Planting Trees

 No matter how big or small your garden might be there is always room for a tree. Along with bringing structure and height to gardens, trees can also be used to attract wildlife and to create privacy around the home. While many people with small gardens shy away from planting trees in case their roots undermine foundations or their leaves block all the light during the summer months, there are plenty of garden trees available that will give you all the benefits of a large tree while remaining small. Now that we are at the beginning of the dormant season, it is the best time to plant trees providing the ground is not frozen or water-logged. At this time of year trees are available in three main forms; bare-root, root-balled or container-grown. Bare-root trees are often the cheapest option and although they can look fairly unpromising at the start they often establish very well.
   If planted in the right conditions a tree will probably last a life time, so it is worth taking a bit of extra time at the planting stage to help give your tree the best possible start in life. The first step in planting your tree is digging the hole. This hole should be about a foot deeper and a foot wider than the root ball. The soil at the base of the hole should also be broken up with a garden fork as this will help the roots to spread out as the tree grows. Once you are happy with the hole, get a strong wooden stake and hammer it firmly into the bottom of the hole on the windward side about six inches away from the trunk of the tree. Getting the planting depth of the tree right is vital, to check this you should place the tree in the hole and make sure that the eventual soil level will be at the junction between the root and the stem. When you are happy with the planting depth fill in around the root-ball and stake with soil, firming it gently with your heel every so often to remove air pockets. The finished soil level should be slightly higher than the surrounding soil to allow for the soil settling. The tree should then be secured to its stake using a good quality tree tie and watered in well. Through the first couple of growing seasons the tree should be checked regularly to make sure that the roots are not allowed to dry out and to make sure that the tie is giving the tree plenty of support without cutting into the bark.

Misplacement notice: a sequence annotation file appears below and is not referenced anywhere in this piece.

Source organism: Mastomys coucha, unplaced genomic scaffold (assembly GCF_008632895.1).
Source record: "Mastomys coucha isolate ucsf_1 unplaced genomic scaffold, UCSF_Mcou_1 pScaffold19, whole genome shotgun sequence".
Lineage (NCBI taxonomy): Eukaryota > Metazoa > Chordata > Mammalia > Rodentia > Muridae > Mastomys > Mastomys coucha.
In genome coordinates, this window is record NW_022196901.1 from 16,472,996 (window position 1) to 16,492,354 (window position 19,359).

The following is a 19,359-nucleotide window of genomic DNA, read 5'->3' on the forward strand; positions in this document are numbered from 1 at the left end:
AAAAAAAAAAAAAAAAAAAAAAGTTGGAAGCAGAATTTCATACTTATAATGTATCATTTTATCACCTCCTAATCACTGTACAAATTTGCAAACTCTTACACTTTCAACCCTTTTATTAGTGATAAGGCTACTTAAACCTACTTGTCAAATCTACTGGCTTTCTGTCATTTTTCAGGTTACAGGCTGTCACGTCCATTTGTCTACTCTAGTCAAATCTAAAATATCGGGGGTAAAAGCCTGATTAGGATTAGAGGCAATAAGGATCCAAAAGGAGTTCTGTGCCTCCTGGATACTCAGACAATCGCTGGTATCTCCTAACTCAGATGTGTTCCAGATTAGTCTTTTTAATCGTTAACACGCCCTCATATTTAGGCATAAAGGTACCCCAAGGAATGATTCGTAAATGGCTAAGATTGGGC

© Copyright, Highland Landscapes, Letterkenny, 2008.